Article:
They listen carefully to the decision maker's response. Any hint that the present provider will be considered along with all other vendors poses a giant red flag. Taking the business away may prove difficult.

Only the bravest, most money-motivated reps will make this inquiry. Why? Time is money and they're wasting it with a prospect that isn't ready to move on from their current vendor. The best reps want to extricate themselves from an unproductive situation and meet other, potentially stronger prospects.

The Incumbent has a Built-in Advantage

The current provider enjoys a built-in advantage over any competitor. They have a relationship with their client (your prospect) and will fight hard to maintain it. Having the client take their business elsewhere could mean losing revenue from service contracts or supplies.

Complaints that you've listened to from the decision maker have undoubtedly been heard many times over by the current provider too. No doubt they're busy trying to address those concerns. Subtly or not, they're reminding the customer at every turn about the expense and pain of switching companies altogether.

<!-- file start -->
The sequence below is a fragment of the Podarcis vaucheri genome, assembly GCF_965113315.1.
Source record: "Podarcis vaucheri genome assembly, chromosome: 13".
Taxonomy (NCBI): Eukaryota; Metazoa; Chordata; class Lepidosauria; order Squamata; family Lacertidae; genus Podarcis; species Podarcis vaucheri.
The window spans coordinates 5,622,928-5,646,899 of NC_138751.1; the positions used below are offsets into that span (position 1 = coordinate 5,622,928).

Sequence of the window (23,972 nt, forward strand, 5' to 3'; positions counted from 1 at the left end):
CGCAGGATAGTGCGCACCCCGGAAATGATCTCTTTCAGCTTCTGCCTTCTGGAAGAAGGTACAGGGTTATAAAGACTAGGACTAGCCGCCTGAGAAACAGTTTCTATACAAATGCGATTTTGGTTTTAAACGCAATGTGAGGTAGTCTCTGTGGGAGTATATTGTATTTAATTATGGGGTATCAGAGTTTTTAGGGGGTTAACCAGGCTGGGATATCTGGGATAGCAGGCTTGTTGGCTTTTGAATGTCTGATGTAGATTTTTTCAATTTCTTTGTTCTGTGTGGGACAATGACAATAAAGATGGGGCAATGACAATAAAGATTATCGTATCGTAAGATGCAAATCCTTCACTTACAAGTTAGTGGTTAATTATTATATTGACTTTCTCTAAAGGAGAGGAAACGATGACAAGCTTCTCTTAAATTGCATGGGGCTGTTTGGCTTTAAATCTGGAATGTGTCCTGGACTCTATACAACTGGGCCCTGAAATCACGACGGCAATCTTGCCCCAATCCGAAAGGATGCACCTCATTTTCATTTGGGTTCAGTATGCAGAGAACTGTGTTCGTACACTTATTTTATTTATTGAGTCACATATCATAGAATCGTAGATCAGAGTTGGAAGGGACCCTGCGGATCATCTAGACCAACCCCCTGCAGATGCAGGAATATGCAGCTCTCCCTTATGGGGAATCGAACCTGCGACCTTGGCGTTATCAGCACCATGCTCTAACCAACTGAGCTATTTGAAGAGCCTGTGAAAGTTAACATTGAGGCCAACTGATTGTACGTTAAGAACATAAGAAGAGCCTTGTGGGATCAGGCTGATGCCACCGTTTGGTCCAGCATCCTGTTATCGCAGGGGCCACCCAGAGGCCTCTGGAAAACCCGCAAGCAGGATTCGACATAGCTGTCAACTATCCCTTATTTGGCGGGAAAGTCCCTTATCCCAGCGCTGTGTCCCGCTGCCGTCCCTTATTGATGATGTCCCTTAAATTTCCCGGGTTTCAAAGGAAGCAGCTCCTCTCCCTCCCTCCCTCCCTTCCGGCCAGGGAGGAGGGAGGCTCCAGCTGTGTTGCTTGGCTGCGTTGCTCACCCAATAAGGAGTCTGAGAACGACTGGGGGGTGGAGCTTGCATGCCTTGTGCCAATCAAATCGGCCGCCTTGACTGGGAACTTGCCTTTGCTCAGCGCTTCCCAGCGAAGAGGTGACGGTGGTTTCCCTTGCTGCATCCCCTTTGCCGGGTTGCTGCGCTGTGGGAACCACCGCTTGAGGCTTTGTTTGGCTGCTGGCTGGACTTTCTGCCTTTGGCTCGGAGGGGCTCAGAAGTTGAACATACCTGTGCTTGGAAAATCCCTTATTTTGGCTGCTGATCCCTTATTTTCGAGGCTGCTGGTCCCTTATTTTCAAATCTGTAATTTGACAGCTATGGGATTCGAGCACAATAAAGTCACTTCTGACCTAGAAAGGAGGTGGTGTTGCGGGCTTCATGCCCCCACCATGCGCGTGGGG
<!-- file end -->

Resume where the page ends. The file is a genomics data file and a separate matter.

Sales reps that focus exclusively on the competition do only part of their job. Equal time should be devoted to learning about what the decision maker already uses. By including the status quo in customer discussions, they get a far more realistic picture of their ability to close the deal.

Selling Against an Incumbent Vendor

A client asks "My company sells a product that competes with a well- known brand name product from Company X, a much larger organization. The statistics on the cost savings realized by using our product as opposed to Company X's are inarguable, our product performance is strong, and our post-sale customer service is excellent. Despite the facts, we have a frustratingly low close rate with prospects whose contract with Company X is expiring. What is going on?"

A lot of different things could be going on here such as upfront versus long-range cost savings or the prestige and track record of Company X versus a lesser-known organization. I am going to focus on one in particular: the hidden costs and difficulties of switching vendors.